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In this article, we explore the challenges of testing ViewModels and the problems associated with the testing methodologies adopted. It also offers insights for improvement with a more effective methodology.

Photo by Mourizal Zativa on Unsplash

 

Problem statement

Typically, during unit testing, we test the repositories, use cases, and other smaller components. Evaluating these isolated units poses no challenge as their scope is very limited. Better code coverage ensures better quality.

But, with ViewModels, ensuring quality by increasing the code coverage poses a challenge. This is primarily because of the wider scope of the ViewModels & the testing methodologies adopted.

One common pitfall observed is the testing the code rather than testing the ViewModel’s intended behaviour.

Proposition [Scenario-based testing]

The idea is to shift our testing approach by focusing on user scenarios, thereby creating more holistic tests.

The concept of scenario-based testing is typically prevalent in UI and integration testing, and the same strategy will be considered here. The primary challenge while adopting this in unit-test is the absence of a UI-layer. To address this, a Mock UI-layer is introduced to simulate the user actions.

While implementing this, the throughout process is also to

  • Improve the readability of test cases for broader audience, including QA, Product, and business stakeholders.
  • Ensuring the quality of test cases by establishing an architecture with clear layering

We will be creating a ProxyUI to mock the UI behaviour & simulate user actions. And test cases would comprise of the user actions (👇).

Attaching a reference of user scenario-based & readable test case.

Example of user actions in test cases
ProxyUI — HLD

1. Understanding Unidirectional data flow

Events flow up from UI → ViewModel and State flows down, ViewModel → UI. So, generally, there are 2 actors

  • UI → event producer
  • ViewModel → event consumer
HLD defining the UDF & the components

 

2. Introducing Proxy UI

Since, we don’t have the UI, we will be mocking it (Curious again? Wait for the implementation).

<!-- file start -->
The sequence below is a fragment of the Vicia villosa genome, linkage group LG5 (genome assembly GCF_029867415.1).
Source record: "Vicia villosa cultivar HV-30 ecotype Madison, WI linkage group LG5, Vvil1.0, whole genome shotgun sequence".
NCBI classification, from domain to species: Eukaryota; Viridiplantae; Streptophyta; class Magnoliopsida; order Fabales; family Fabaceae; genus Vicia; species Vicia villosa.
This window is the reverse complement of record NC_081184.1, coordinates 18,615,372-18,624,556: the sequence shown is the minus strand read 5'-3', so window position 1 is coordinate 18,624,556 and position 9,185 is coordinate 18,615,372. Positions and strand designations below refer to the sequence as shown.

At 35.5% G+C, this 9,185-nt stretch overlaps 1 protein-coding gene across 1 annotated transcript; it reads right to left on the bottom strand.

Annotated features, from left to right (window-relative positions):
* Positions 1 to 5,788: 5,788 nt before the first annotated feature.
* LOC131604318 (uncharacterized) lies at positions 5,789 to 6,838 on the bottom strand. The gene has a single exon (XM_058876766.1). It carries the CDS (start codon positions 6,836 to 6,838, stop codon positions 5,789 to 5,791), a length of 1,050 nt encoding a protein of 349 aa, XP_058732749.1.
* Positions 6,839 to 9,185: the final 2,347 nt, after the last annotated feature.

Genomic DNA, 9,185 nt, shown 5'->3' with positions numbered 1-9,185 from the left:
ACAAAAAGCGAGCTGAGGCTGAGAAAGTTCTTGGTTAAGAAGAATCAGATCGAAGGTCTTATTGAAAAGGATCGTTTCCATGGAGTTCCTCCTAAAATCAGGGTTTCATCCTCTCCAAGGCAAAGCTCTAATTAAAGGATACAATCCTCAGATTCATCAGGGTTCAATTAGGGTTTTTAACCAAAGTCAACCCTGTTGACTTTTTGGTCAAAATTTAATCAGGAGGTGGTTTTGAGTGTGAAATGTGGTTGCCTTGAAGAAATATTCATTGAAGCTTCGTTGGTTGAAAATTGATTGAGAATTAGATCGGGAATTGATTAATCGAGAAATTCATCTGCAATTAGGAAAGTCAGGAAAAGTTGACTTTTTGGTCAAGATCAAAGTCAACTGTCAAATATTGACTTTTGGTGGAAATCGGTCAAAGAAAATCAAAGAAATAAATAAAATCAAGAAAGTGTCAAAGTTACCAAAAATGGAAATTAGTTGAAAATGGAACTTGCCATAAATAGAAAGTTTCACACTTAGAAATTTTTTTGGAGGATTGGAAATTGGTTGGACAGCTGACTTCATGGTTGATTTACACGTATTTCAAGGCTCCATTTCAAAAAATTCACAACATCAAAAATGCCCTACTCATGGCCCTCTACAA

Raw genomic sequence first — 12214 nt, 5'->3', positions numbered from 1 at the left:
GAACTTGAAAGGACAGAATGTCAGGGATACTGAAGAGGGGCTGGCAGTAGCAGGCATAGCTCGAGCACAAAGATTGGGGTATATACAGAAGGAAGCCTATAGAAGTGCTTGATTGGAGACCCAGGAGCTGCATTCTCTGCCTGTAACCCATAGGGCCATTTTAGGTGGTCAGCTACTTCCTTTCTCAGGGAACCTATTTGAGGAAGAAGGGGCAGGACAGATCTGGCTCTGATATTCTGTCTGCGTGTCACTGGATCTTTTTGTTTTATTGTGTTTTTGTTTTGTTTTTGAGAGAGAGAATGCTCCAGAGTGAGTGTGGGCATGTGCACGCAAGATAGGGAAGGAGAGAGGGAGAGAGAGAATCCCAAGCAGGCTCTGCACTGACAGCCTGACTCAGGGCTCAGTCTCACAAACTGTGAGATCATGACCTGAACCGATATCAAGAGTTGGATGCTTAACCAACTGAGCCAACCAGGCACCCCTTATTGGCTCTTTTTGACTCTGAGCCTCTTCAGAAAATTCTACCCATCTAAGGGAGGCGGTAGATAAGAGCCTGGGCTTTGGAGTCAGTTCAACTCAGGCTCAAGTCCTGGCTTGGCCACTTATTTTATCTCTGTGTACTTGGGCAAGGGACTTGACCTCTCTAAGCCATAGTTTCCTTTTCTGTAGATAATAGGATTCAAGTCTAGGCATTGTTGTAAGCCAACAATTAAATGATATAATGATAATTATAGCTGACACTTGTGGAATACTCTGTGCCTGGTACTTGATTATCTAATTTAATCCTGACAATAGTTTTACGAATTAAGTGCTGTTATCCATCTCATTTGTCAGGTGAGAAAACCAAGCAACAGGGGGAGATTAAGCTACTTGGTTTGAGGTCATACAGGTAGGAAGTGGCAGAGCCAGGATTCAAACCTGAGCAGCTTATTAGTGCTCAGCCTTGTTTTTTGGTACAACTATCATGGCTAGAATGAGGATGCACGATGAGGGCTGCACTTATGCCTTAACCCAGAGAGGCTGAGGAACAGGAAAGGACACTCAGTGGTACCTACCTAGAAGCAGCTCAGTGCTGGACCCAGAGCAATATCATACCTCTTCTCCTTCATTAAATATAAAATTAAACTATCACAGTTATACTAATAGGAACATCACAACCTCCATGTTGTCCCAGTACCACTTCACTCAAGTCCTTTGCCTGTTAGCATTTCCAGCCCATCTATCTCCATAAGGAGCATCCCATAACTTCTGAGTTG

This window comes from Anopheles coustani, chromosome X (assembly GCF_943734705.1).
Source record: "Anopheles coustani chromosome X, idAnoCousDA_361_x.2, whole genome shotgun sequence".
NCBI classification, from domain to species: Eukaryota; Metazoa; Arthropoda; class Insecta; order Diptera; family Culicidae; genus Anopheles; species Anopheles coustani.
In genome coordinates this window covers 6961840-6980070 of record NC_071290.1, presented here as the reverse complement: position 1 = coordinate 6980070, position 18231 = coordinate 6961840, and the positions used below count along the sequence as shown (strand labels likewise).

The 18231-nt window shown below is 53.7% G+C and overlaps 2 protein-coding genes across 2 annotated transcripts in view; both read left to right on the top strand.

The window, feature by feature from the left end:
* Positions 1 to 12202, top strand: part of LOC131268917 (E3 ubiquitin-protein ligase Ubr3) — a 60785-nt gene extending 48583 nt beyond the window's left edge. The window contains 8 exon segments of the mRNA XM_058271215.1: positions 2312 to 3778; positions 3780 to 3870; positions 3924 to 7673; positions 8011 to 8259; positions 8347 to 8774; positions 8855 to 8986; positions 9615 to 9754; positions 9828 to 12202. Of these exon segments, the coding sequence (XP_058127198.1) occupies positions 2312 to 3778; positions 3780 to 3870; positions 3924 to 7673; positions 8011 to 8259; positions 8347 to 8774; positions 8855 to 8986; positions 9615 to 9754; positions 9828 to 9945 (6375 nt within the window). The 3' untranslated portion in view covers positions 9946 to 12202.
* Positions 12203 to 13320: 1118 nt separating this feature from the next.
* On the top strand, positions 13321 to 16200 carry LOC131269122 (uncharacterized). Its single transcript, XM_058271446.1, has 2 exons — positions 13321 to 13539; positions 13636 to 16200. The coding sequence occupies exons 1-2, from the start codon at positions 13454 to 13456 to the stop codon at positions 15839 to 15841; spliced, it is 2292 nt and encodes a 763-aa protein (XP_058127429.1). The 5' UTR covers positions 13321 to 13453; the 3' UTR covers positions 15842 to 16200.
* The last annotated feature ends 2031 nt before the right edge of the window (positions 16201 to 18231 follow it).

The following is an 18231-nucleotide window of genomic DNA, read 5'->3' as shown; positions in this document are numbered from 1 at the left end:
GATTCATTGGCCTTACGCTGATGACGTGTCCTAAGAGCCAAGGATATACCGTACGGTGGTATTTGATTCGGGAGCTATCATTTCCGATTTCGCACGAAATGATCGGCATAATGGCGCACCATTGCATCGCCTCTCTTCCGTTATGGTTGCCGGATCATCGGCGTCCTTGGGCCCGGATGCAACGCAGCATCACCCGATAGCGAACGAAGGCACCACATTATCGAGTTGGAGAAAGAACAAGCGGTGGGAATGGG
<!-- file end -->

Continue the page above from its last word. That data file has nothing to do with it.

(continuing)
Replacing actual UI with Proxy UI

 

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ProxyUI — Implementation

Let’s consider a login page where the user can enter username, password and click on the login button

1.Defining the UiEventConsumer

sealed class LoginUiEvents {
    data class NameChanges(val name: String) : LoginUiEvents()
    data class PasswordChanges(val password: String) : LoginUiEvents()
    object OnLoginClicked : LoginUiEvents()
}

interface LoginUiEventsConsumer {
    fun process(uiEvent: LoginUiEvents)
}

2. Implementation of the ProxyUI

ProxyUI takes the user events and passes them to the eventsConsumer(ViewModel)

interface LoginUI {
    fun enterName(name: String)
    fun enterPassword(password: String)
    fun clickLogin()
}

class LoginProxyUI(
    private val eventsConsumer: LoginUiEventsConsumer,
): LoginUI {
    override fun enterName(name: String) {
        performAction(LoginUiEvents.NameChanges(name))
    }

    override fun enterPassword(password: String) {
        performAction(LoginUiEvents.PasswordChanges(password))
    }

    override fun clickLogin() {
        performAction(LoginUiEvents.OnLoginClicked)
    }

    private fun performAction(uiEvent: LoginUiEvents) {
        eventsConsumer.process(uiEvent)
    }
}

3. Using the ProxyUI in our test cases

class LoginViewModelTest {

    lateinit var viewModel: LoginViewModel
    private val ui: LoginUI by lazy { LoginProxyUI(viewModel) }

    fun loginWithCorrectUsernameAndPassword() {
        // 1.Given (Build the unit under test)
        viewModel = LoginViewModel()

        // 2.When (Define the user scenarios)
        with(ui) {
            enterName(CORRECT_USERNAME)
            enterPassword(CORRECT_PASSWORD)
            clickLogin()
        }

        // 3.Then (Verify the desired result)
        assert("Check if the user is logged in")
    }

    fun loginWithoutPassword() {
        viewModel = LoginViewModel()

        with(ui) {
            enterName("John")
            clickLogin()
        }

        assert("Check if the error state is shown")
    }
}

Each unit test comprises three integral phases:

  1. Build the unit that is being tested.
  2. Perform the user actions. Here, we define the user scenarios by using the ProxyUI
  3. Verify the result.

Emphasise on the below part where the user scenarios are defined using ProxyUI

with(ui) {
   enterName(CORRECT_USERNAME)
   enterPassword(CORRECT_PASSWORD)
   clickLogin()
}
Closing points

As we strive to write human-readable code, leveraging tools like GitHub Co-pilot can significantly reduce development efforts from days to hours.

If you plan for Instrumentation tests, with clear layering, simply swap the ProxyUI with the actual UI and use tools like Espresso to simulate user actions.

Note that in test cases, we only reference the UI, enforcing scenario based tests without direct interaction with the ViewModel.

Quality matters, it’s time to embrace the joy of writing unit tests ❤️

Github link of the project

This article is previously published on proandroiddev.com

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